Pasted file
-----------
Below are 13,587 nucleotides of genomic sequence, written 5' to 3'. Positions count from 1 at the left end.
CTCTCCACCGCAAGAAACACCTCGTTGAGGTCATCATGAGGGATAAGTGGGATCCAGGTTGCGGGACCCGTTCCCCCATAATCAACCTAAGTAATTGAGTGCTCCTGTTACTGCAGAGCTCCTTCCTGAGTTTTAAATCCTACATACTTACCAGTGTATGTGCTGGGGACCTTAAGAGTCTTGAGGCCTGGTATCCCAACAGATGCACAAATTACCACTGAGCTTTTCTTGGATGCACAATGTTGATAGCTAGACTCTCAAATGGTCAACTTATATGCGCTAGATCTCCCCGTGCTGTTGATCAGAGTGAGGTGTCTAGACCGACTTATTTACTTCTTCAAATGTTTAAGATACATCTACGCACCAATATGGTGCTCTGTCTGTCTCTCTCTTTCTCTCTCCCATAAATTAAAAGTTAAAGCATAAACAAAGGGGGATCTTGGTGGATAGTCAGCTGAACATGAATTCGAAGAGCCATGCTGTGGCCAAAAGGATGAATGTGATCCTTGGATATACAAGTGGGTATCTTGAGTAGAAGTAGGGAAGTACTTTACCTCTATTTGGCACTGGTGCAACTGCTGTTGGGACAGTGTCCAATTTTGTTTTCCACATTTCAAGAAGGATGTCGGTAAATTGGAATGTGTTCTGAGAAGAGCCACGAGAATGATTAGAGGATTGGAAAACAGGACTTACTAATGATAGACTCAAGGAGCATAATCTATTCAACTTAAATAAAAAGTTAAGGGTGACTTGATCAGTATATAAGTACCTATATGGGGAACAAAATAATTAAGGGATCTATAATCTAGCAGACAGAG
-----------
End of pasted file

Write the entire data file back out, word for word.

Below are 13,587 nucleotides of genomic sequence, written 5' to 3'. Positions count from 1 at the left end.
CTCTCCACCGCAAGAAACACCTCGTTGAGGTCATCATGAGGGATAAGTGGGATCCAGGTTGCGGGACCCGTTCCCCCATAATCAACCTAAGTAATTGAGTGCTCCTGTTACTGCAGAGCTCCTTCCTGAGTTTTAAATCCTACATACTTACCAGTGTATGTGCTGGGGACCTTAAGAGTCTTGAGGCCTGGTATCCCAACAGATGCACAAATTACCACTGAGCTTTTCTTGGATGCACAATGTTGATAGCTAGACTCTCAAATGGTCAACTTATATGCGCTAGATCTCCCCGTGCTGTTGATCAGAGTGAGGTGTCTAGACCGACTTATTTACTTCTTCAAATGTTTAAGATACATCTACGCACCAATATGGTGCTCTGTCTGTCTCTCTCTTTCTCTCTCCCATAAATTAAAAGTTAAAGCATAAACAAAGGGGGATCTTGGTGGATAGTCAGCTGAACATGAATTCGAAGAGCCATGCTGTGGCCAAAAGGATGAATGTGATCCTTGGATATACAAGTGGGTATCTTGAGTAGAAGTAGGGAAGTACTTTACCTCTATTTGGCACTGGTGCAACTGCTGTTGGGACAGTGTCCAATTTTGTTTTCCACATTTCAAGAAGGATGTCGGTAAATTGGAATGTGTTCTGAGAAGAGCCACGAGAATGATTAGAGGATTGGAAAACAGGACTTACTAATGATAGACTCAAGGAGCATAATCTATTCAACTTAAATAAAAAGTTAAGGGTGACTTGATCAGTATATAAGTACCTATATGGGGAACAAAATAATTAAGGGATCTATAATCTAGCAGACAGAG